In February, Governor Greg Abbott issued a directive that the parents of transgender children must be investigated for child abuse. For many of the child welfare workers responsible for carrying out those investigations, the directive is a dealbreaker, and they’re leaving their jobs en masse.
More than half a dozen child abuse investigators have quit their positions or are actively job-hunting, reports the Texas Tribune.
One of those investigators is Morgan Davis, a transgender man working in the Travis County office of the Texas Department of Family and Protective Services. When he was first assigned a case investigating a family with a trans child, he tried to look on the bright side.
“If somebody was going to do it, I’m glad it was me,” Davis said.
But a meeting with the family’s lawyer changed his perspective.
“She said, ‘I know your intentions are good. But by walking in that door, as a representative for the state, you are saying in a sense that you condone this, that you agree with it,’” Davis said. “It hit me like a thunderbolt. It’s true,” he continued. “By me being there, for even a split second, a child could think they’ve done something wrong.”
Davis resigned shortly after, and since the directive went into effect, each member of his four-person unit has also submitted their resignation.
The order poses an ethical dilemma for child welfare workers, who are losing faith in the morality of the DFPS as a whole under these circumstances.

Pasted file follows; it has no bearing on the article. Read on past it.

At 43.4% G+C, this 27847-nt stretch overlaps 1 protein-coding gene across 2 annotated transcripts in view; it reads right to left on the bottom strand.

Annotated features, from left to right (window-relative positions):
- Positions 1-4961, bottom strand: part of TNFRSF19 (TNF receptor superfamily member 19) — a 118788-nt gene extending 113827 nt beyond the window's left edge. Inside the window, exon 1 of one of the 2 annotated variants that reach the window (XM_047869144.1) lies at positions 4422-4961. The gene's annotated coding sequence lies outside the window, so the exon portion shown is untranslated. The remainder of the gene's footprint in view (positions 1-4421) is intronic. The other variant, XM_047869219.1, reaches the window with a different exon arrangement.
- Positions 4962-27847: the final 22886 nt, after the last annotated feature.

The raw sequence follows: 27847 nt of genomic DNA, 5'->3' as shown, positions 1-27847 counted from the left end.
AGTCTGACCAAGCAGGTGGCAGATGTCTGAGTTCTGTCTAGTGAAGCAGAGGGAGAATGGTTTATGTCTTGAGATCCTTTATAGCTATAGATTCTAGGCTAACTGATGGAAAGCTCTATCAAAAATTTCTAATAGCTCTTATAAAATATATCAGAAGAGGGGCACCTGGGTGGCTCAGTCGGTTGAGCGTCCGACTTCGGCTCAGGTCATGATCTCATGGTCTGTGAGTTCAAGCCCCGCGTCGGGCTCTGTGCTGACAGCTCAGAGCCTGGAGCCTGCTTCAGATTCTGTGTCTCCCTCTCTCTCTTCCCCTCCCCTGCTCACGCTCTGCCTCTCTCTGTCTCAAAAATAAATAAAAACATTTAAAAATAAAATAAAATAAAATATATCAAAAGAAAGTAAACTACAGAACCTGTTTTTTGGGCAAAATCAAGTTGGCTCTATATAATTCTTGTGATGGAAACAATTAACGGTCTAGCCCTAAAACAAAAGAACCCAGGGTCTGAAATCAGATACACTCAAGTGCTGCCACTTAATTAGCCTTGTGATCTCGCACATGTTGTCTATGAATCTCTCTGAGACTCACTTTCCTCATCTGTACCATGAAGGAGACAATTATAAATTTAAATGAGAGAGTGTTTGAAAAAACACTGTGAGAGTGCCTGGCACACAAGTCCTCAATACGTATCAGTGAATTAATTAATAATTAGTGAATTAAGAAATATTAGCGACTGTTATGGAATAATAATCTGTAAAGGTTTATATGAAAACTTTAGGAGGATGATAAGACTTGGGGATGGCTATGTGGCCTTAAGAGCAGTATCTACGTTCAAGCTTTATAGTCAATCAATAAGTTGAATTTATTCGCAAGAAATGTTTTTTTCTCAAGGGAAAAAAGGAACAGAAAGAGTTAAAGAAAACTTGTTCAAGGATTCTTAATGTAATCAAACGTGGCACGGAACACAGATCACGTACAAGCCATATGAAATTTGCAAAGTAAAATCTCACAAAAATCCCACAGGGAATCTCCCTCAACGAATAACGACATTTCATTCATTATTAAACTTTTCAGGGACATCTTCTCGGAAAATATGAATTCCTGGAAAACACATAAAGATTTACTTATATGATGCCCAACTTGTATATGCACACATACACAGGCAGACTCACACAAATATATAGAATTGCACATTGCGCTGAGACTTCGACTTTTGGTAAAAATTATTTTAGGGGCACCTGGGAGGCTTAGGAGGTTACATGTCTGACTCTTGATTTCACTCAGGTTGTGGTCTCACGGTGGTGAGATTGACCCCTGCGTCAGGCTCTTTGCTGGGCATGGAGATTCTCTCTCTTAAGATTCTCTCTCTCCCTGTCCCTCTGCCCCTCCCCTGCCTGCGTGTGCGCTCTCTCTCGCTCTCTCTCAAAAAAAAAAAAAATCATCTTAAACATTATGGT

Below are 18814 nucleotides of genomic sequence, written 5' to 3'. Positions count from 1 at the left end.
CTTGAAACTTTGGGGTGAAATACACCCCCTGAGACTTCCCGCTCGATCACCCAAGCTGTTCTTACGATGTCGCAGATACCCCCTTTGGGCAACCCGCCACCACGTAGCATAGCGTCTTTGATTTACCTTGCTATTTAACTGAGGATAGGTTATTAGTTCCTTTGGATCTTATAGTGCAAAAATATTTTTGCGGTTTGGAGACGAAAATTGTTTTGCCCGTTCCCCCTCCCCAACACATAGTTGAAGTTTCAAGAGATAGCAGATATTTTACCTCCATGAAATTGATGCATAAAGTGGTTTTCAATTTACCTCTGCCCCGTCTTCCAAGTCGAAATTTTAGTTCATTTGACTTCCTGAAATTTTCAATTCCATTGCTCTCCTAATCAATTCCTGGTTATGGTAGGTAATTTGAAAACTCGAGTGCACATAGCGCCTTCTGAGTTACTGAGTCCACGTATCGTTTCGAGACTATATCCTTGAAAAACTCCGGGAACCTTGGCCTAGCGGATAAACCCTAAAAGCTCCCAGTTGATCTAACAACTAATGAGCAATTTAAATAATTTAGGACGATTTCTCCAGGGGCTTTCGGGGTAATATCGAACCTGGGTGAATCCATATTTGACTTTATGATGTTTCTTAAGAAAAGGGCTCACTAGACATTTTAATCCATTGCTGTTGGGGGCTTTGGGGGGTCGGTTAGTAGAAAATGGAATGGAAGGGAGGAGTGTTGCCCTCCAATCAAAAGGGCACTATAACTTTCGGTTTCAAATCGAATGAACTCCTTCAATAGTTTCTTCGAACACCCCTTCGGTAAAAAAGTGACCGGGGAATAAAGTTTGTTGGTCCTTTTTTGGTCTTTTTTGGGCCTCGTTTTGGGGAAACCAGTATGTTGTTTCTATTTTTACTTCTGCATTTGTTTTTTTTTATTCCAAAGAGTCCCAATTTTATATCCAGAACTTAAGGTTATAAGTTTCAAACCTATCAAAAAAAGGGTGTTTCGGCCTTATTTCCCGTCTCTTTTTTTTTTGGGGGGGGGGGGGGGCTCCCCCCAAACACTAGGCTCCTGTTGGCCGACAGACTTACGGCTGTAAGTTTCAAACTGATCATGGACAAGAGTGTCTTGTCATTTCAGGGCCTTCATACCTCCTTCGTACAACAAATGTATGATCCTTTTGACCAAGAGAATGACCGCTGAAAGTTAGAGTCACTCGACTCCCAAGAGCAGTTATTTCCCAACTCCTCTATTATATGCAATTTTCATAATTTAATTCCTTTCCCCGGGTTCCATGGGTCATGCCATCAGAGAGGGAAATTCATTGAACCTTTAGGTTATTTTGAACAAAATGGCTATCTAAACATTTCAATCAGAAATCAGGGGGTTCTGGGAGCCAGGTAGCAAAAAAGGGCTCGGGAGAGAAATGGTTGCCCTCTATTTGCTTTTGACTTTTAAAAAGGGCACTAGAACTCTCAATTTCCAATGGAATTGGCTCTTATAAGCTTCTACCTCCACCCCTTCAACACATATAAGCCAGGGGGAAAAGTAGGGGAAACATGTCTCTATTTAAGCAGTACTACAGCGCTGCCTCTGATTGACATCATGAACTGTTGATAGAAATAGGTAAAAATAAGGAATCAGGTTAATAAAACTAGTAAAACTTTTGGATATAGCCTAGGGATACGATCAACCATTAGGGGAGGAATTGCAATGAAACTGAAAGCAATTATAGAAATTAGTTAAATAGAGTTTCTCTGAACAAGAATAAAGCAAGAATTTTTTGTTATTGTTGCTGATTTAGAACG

“We already have such a high level of responsibility that our ethics can’t be called into question,” said an anonymous senior-level supervisor who is still employed by the DFPS. “We have the ability to remove people’s children. We have to be able to pass muster at every level. [This] has dramatically affected the trust that I have in this department as a whole.”
But leaving the agency isn’t a perfect solution either. DFPS supervisor Randa Mulanax resigned after the directive was announced, but not without considering the impact it would have on her other cases.
“I understood that things were going to get worse with me leaving,” Mulanax said. “I’m leaving cases behind that have been reassigned two or three times and bounced around from supervisor to supervisor. But do I trade in my ethics and my morality?”
Mulanax recently testified against the directive, leading a judge to place a statewide injunction on the order until a full trial can be held in July. So the investigations are on pause — for now.
In the meantime, some remaining employees are showing their support for trans families, wearing clothes with supportive slogans to work, decorating their offices with rainbows, and signing an amicus brief against the directive.
But the DFPS is already suffering, and supervisors are nervous for what these losses mean for the future of children in Texas.
“They’re letting so many years of experience walk out that door,” said a senior-level supervisor. “And the ones who will leave are the ones who stand their ground and do the right thing. Once all those good staff leave, who will be left?”
“Things are already slipping through the cracks,” said another supervisor. “We will see investigations that get closed where intervention could have occurred. … And children will die in Texas.”